Laser Imaging of Turbine Engine Combustion Species (LITECS)

Lead Research Organisation: University of Strathclyde
Department Name: Electronic and Electrical Engineering

Abstract

The ultimate ambition of the proposed research programme is reduced environmental impact of aviation and power generating gas turbine engines. Serious emissions reduction can only come from better understanding and modelling of the combustion and emissions generation processes and the roles of different fuels. Several disruptive chemical and particulate species measurement methods will be developed for detailed combustion zone and exhaust characterisation. These transformational new measurement capabilities will be applied to establishing, for the first, time the spatial and temporal evolution of combustion species and unwanted emissions within the engines. Such measurements will inform new understanding of the combustion and emissions generation processes and enable new technical strategies to ultimately deliver improved engine and fuel technologies for reduced emissions.

Planned Impact

The most significant long term impact for society as a whole will be reduced environmental damage arising from aviation and power generating gas turbine engines (GTEs) manufactured in the UK. This programme will be crucial to reducing emissions from aviation and industrial gas turbine engines (GTEs) and thus to meeting ever more stringent emissions targets. This in turn will help maintain and improve the competitiveness of UK GTE industries with significant impact on the supply chain and the UK economy as a whole. Impact will be ensured through the close involvement of our end user partners, Rolls-Royce and Siemens, both manufacturers of GTEs. Both have committed significant resources to enhance the measurement programmes and advance the technologies towards routine commercial application. In particular Rolls-Royce have committed to partnering the consortium in further funding applications to develop the innovations to higher technology readiness levels (TRL)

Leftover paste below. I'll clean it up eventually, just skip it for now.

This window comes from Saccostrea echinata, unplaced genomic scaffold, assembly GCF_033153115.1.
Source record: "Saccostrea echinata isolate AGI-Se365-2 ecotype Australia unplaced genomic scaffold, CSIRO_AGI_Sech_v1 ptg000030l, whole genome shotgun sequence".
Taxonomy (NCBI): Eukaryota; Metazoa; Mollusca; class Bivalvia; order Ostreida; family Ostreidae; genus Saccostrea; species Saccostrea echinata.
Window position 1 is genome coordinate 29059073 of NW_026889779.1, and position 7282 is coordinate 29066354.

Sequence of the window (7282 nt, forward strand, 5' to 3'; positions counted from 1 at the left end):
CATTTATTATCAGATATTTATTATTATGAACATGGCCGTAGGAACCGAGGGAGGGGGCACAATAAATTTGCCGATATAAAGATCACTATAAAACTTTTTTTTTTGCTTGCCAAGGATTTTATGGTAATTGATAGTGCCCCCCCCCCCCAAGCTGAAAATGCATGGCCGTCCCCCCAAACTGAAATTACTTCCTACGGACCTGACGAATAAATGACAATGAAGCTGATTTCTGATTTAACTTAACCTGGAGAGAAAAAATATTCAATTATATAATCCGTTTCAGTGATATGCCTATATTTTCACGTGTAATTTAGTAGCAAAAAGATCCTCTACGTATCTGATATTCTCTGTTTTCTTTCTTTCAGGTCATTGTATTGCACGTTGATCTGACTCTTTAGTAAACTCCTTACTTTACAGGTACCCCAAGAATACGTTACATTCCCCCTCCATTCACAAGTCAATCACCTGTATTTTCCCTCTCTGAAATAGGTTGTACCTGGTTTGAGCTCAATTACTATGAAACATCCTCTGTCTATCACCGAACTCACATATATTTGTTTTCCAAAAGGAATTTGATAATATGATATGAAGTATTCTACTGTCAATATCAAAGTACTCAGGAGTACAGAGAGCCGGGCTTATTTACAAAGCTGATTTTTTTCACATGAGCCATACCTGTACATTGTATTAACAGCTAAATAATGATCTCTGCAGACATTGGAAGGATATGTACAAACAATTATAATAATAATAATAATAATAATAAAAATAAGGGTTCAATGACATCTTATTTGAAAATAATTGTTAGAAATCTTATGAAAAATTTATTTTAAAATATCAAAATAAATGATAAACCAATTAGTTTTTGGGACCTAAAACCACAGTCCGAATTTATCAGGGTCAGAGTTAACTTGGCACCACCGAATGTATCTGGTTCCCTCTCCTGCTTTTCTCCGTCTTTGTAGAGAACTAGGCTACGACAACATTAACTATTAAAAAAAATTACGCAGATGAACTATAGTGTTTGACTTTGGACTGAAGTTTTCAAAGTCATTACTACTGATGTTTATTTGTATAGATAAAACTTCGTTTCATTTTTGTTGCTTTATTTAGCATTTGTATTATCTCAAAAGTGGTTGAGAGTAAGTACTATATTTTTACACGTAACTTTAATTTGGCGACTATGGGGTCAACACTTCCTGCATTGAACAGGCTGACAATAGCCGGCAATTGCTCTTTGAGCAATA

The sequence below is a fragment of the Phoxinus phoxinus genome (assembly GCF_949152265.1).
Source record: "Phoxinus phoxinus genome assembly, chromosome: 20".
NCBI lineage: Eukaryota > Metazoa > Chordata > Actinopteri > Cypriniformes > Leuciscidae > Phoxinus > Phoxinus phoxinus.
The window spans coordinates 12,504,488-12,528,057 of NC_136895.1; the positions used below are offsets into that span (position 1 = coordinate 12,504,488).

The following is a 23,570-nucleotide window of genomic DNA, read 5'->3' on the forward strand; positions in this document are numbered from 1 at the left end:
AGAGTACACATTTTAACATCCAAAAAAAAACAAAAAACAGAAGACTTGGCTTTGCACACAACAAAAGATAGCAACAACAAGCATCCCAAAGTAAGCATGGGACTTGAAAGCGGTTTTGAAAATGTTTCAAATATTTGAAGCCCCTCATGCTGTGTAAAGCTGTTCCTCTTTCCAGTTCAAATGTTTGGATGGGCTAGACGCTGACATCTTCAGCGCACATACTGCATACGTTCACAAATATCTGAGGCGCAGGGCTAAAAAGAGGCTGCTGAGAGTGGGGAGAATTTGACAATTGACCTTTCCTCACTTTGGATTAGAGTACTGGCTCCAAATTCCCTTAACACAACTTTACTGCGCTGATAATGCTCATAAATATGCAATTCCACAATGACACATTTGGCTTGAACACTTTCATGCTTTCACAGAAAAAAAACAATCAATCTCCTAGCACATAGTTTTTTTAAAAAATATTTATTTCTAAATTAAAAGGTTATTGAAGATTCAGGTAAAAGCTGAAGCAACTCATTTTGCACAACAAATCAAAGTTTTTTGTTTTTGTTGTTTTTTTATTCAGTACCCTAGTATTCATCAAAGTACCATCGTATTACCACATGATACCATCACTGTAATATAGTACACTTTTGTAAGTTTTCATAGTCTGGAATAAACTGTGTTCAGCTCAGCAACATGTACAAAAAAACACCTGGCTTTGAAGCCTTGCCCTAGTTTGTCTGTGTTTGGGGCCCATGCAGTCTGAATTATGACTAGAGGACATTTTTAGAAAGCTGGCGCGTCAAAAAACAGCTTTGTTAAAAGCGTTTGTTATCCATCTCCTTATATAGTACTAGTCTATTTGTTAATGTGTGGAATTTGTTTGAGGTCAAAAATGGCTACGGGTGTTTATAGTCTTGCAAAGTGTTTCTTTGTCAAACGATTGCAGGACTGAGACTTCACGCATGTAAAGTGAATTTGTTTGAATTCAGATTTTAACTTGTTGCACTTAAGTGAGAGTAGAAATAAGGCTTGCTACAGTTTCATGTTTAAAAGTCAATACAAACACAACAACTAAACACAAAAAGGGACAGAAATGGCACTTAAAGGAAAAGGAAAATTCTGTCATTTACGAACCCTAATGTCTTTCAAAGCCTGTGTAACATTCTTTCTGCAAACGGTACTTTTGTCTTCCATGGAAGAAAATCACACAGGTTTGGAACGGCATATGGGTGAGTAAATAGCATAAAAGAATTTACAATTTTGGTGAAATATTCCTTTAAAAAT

Academic impact will arise from the new measurement systems installed at the National Centre for Combustion Aero-thermal Technologies (NCCAT) and the Low Carbon Combustion Centre (LCCC) and measurement programmes carried out there will inform the understanding of of combustion and emissions generation processes. At a more fundamental level, successful spectroscopic measurements require knowledge of the fundamental spectral parameters of the target gases at temperatures experienced in the application. This knowledge does not exist at present and measurement of these parameters will be included in the programme. Our measurements will be submitted to the International HITRAN and HiTemp data bases for use by others far into the future. Furthermore, the novel measurement technologies will have other applications such as in fuel cells, chemical reactors and open flame combustion systems for power generation. Finally, there will be a significant skills legacy in the training of ten PDRAs and about 12 or more doctoral students in areas of advanced instrumentation and GTE combustion systems. There will be extensive engagement with at least two CDTs in Applied Photonics and Future Propulsion and Power.

Publications

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